Configure access to an LDAP directory manually in Directory Utility on Mac
You can manually create a configuration that specifies how a Mac accesses an LDAPv3 or LDAPv2 directory. You must know the DNS host name or IP address of the LDAP directory server.
You must know the search base and the template for mapping macOS data to the directory’s data. The supported mapping templates are:
From Server, for a directory that supplies its own mappings and search base
Active Directory, for a directory hosted by a Windows 2000, Windows 2003, or later server
RFC 2307, for most directories hosted by UNIX servers
Custom, for directories that don’t use any of the above mappings
The LDAPv3 plug-in fully supports Open Directory replication and failover. If the Open Directory master becomes unavailable, the plug-in falls back to a nearby replica.
Important: If your computer name contains a hyphen, you might not be able to bind to a directory domain such as LDAP or Active Directory. To establish binding, change your computer name to one that does not contain a hyphen.
In the Directory Utility app on your Mac, click Services.
Click the lock icon.
Enter an administrator’s user name and password, then click Modify Configuration (or use Touch ID).
Select LDAPv3, then click the “Edit settings for the selected service” button .
Enter the LDAP server’s DNS host name or IP address, then click Continue.
In the LDAP Mappings column, click the pop-up menu, then choose a mapping template or method:
If you choose From Server, a search base suffix is not needed. In this case, Open Directory assumes the search base suffix is the first level of the LDAP directory.
Click the Read from Server button to get a list of all record types and attributes. Record types not found in the local macOS directory domain, such as AutoServerSetup or Neighborhoods, are marked red in the Record Types and Attributes window.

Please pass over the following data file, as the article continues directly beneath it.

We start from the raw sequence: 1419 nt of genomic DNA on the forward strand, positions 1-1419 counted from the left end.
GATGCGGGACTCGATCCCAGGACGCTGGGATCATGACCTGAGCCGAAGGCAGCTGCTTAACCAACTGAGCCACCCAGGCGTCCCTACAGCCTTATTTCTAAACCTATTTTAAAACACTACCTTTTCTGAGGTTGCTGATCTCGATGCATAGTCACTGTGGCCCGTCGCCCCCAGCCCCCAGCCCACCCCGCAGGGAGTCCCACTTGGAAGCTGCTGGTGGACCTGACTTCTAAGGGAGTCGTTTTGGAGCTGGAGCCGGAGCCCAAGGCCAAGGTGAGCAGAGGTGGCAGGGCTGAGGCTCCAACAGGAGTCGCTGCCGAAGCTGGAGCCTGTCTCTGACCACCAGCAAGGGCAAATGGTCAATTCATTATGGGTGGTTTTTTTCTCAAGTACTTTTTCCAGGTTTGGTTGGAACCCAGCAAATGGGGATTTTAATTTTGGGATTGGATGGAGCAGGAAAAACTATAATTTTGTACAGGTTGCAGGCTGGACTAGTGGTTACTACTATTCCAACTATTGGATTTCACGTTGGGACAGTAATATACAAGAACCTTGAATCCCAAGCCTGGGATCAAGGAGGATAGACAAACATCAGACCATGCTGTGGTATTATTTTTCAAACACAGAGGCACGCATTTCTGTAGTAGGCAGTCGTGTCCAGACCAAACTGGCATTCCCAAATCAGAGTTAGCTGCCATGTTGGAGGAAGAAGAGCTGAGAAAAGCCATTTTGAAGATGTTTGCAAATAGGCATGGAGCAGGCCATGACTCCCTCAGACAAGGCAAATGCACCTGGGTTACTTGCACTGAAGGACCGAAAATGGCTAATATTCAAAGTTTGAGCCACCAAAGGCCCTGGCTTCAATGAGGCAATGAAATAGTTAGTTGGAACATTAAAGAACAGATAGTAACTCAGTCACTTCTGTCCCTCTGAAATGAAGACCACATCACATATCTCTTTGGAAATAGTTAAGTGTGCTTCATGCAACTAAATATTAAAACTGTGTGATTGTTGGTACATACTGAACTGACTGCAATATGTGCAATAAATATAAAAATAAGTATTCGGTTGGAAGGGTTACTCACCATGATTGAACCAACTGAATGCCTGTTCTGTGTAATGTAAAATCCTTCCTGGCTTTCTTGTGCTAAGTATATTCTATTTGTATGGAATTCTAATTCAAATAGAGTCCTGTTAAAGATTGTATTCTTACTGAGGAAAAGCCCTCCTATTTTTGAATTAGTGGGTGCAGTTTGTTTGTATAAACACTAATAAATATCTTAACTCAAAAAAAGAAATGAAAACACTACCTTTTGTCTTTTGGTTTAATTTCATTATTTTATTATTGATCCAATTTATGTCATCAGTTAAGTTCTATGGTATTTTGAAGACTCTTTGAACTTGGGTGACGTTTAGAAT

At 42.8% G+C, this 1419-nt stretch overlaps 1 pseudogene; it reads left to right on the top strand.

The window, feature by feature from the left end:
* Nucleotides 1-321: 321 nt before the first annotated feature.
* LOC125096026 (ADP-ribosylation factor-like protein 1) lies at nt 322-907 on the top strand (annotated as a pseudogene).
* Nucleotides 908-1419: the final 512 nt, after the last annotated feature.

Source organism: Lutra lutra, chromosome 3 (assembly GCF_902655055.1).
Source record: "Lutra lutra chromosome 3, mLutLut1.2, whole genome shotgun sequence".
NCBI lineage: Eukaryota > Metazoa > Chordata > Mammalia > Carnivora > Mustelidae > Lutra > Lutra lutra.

If you choose a template such as Open Directory or RFC2307, enter the search base suffix for the LDAP directory, then click OK. You must enter a search base suffix or the computer can’t find information in the LDAP directory. Typically, the search base suffix is derived from the server’s DNS host name. For example, the search base suffix could be “dc=ods,dc=example,dc=com” for a server whose DNS host name is ods.example.com.
If you choose Custom, you must set up mappings between macOS record types and attributes and the classes and attributes of the LDAP directory you’re connecting to. See Configure LDAP Searches & Mappings.
Check with your Open Directory administrator to determine if SSL is required and if so, select SSL.
To change the following settings for this LDAP configuration, click Edit to display the options, make changes, then click OK.
Click Connection to set timeout options, specify a custom port, or ignore server referrals. See Change connection settings for an LDAP or Open Directory server.
Click Search & Mappings to set up searches and mappings for an LDAP server. See Configure LDAP Searches & Mappings.
Click Security to set up an authenticated connection (instead of trusted binding) and other security policy options. See Change the LDAP connection security policy.
Click Bind to set up trusted bindings (if the LDAP directory supports it). See Set up authenticated binding for an LDAP directory.
Click OK to finish manually creating the configuration to access an LDAP directory.
If you want the computer to access the LDAP directory you created a configuration for, add the directory to a custom search policy in the Authentication options and the Contacts options of Search Policy in Directory Utility. See Define search policies.
Important: If you change your IP address and computer name using
changeip while you are connected to a directory server, you must disconnect and reconnect to the directory server to update the directory with the new computer name and IP address. If you do not disconnect and reconnect to the directory server, the directory does not update and continues to use the old computer name and IP address.